The Brudenell Social Club has always felt like a place of quiet revolution, and in darkened times, with current affairs in an endless downward spiral, the fight against the gloom is harder than ever.
Step forward Jens Lekman. The Gothenburg-based singer songwriter, known best for creating insistently happy backdrops for his unorthodox, playfully quirky lyrics, touched down in Leeds in March, and not even illness could dampen the affair.
Supporting Lekman were Philadelphia-based Parisian duo The Dove & The Wolf, who opened the night with a little ethereality and a lot of hurt. Their interweaving electric guitar lines and largely homophonic vocal melodies created an air of mysticality – however, the subjects they dealt with were as real as they get, including a track in direct response to the attacks in Paris in November 2015. In singing totally together, they possessed a power and unity that would be felt by all later on.
Once the crowd shuffled forward, spirits began to rise, and anticipation intensified. In fact, they got slightly less than they were hoping for; Lekman arrived onstage husky and apologetic, explaining a bad case of the flu had kept him bed-ridden all day.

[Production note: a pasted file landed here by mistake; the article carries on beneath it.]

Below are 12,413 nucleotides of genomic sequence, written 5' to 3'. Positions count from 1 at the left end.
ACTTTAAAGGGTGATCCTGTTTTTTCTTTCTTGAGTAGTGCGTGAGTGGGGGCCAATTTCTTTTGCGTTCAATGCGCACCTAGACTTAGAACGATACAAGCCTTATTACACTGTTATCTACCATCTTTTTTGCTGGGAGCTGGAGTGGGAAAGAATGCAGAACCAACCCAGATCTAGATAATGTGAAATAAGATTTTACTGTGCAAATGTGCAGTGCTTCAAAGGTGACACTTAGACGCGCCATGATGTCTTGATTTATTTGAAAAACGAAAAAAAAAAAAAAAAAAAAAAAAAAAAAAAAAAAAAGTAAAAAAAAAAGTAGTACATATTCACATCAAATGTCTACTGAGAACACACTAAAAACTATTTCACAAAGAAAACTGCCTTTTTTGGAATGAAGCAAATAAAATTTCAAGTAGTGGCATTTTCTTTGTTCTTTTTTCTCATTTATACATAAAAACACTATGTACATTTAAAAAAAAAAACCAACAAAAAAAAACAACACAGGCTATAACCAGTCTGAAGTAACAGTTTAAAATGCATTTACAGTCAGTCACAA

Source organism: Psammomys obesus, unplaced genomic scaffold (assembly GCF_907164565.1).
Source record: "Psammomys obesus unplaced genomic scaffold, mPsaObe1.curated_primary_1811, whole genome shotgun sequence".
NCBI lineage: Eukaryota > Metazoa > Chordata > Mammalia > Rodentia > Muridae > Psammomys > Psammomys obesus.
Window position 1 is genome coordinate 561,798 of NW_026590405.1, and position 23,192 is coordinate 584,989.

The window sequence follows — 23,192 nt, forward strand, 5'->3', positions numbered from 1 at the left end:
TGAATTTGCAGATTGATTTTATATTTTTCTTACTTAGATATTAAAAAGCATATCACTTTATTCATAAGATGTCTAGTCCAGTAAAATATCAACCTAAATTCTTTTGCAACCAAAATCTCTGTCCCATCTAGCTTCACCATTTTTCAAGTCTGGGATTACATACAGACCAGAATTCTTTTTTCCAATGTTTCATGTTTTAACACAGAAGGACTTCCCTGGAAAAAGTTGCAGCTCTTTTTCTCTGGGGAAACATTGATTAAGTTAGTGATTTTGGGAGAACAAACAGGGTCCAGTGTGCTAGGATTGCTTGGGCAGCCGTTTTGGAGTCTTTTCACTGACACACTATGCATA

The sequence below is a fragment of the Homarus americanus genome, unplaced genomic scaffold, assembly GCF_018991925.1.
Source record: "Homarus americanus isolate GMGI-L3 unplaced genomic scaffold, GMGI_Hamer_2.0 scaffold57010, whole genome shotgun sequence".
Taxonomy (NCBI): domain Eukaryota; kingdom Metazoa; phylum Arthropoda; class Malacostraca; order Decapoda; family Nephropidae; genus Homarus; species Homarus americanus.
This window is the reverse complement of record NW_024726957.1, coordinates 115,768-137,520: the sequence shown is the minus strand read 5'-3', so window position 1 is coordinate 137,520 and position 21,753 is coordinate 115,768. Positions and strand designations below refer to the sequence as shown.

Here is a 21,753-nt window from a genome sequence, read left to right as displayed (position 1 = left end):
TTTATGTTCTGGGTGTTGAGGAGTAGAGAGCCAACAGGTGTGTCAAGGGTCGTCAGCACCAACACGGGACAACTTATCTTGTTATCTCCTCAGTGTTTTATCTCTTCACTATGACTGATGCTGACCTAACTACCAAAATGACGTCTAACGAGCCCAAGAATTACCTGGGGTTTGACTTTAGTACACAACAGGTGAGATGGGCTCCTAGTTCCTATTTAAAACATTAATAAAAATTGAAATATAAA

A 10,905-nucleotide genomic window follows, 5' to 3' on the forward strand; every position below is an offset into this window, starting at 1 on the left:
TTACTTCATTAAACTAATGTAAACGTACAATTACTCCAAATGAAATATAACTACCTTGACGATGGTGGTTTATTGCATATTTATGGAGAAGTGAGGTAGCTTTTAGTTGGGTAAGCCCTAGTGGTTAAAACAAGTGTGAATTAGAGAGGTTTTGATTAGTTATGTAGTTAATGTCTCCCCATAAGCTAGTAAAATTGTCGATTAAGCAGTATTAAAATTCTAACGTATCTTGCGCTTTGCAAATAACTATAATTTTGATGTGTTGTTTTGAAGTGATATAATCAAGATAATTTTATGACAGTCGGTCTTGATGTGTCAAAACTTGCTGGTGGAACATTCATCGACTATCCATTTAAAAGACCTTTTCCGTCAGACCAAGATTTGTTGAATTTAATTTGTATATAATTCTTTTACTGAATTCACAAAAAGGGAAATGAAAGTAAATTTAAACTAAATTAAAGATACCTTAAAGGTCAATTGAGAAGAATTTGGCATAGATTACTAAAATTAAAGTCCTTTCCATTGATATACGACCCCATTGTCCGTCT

He went on to perform a shortened set, which nevertheless was full of bounce and vigour, while his voice was buoyed by a safety net of an entire audience singing along with him. An opening acoustic rendition of fan favourite ‘Black Cab’ was echoed round the entire room by enthusiastic followers – in apparent recognition, Lekman was smiling for the rest of the evening.
Lekman’s world was a safe space, tucked away inside every musical guilty pleasure you’ve ever had – shimmering synths sparkled off the face of the mirror ball, while each cadence was tinged with a grinning familiarity. Most of Lekman’s fans, however, are drawn to him by his inventive use of imagery, crafting poetic hooks out of almost nothing on occasion.
It was of little surprise, then, that even songs from his new album Life Will See You Now, including ‘What’s That Perfume You Wear’ and ‘Evening Prayer’ were recited back in almost perfect unison by the now sympathetic crowd. Lekman was forced to retire from the stage after only 9 songs including another acoustic number, 2004’s ‘You Are The Light’.
It highlights the meaning and positivity that the singer has on his fans that no one was angered or downhearted at the shortened set. On the contrary, the enforced time limit seemed to encourage everyone to sing louder and smile wider – which, in 2017, is what everyone needs a bit more of.
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